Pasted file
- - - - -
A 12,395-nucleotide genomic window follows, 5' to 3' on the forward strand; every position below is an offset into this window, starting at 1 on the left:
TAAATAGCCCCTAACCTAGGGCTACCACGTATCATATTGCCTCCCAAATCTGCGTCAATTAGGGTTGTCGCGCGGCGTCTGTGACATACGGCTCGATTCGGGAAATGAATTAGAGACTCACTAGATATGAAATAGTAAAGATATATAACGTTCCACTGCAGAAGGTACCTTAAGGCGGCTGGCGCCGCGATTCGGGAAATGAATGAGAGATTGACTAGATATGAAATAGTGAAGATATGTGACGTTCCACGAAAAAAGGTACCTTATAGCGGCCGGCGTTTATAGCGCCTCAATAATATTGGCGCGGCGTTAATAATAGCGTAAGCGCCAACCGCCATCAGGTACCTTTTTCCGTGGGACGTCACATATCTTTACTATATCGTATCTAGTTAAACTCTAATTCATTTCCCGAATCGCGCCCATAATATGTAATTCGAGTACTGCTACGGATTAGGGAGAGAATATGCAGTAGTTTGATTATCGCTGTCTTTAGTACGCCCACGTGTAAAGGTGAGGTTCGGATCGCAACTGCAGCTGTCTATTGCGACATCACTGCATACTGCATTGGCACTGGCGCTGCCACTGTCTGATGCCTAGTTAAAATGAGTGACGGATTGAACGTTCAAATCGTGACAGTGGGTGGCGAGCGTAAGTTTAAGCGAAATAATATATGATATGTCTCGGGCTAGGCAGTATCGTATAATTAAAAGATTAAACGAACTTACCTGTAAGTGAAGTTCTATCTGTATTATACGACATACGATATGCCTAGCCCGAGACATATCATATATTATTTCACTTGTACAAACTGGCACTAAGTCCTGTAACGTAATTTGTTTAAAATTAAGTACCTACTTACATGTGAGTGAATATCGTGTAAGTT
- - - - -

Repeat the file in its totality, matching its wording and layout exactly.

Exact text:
A 12,395-nucleotide genomic window follows, 5' to 3' on the forward strand; every position below is an offset into this window, starting at 1 on the left:
TAAATAGCCCCTAACCTAGGGCTACCACGTATCATATTGCCTCCCAAATCTGCGTCAATTAGGGTTGTCGCGCGGCGTCTGTGACATACGGCTCGATTCGGGAAATGAATTAGAGACTCACTAGATATGAAATAGTAAAGATATATAACGTTCCACTGCAGAAGGTACCTTAAGGCGGCTGGCGCCGCGATTCGGGAAATGAATGAGAGATTGACTAGATATGAAATAGTGAAGATATGTGACGTTCCACGAAAAAAGGTACCTTATAGCGGCCGGCGTTTATAGCGCCTCAATAATATTGGCGCGGCGTTAATAATAGCGTAAGCGCCAACCGCCATCAGGTACCTTTTTCCGTGGGACGTCACATATCTTTACTATATCGTATCTAGTTAAACTCTAATTCATTTCCCGAATCGCGCCCATAATATGTAATTCGAGTACTGCTACGGATTAGGGAGAGAATATGCAGTAGTTTGATTATCGCTGTCTTTAGTACGCCCACGTGTAAAGGTGAGGTTCGGATCGCAACTGCAGCTGTCTATTGCGACATCACTGCATACTGCATTGGCACTGGCGCTGCCACTGTCTGATGCCTAGTTAAAATGAGTGACGGATTGAACGTTCAAATCGTGACAGTGGGTGGCGAGCGTAAGTTTAAGCGAAATAATATATGATATGTCTCGGGCTAGGCAGTATCGTATAATTAAAAGATTAAACGAACTTACCTGTAAGTGAAGTTCTATCTGTATTATACGACATACGATATGCCTAGCCCGAGACATATCATATATTATTTCACTTGTACAAACTGGCACTAAGTCCTGTAACGTAATTTGTTTAAAATTAAGTACCTACTTACATGTGAGTGAATATCGTGTAAGTT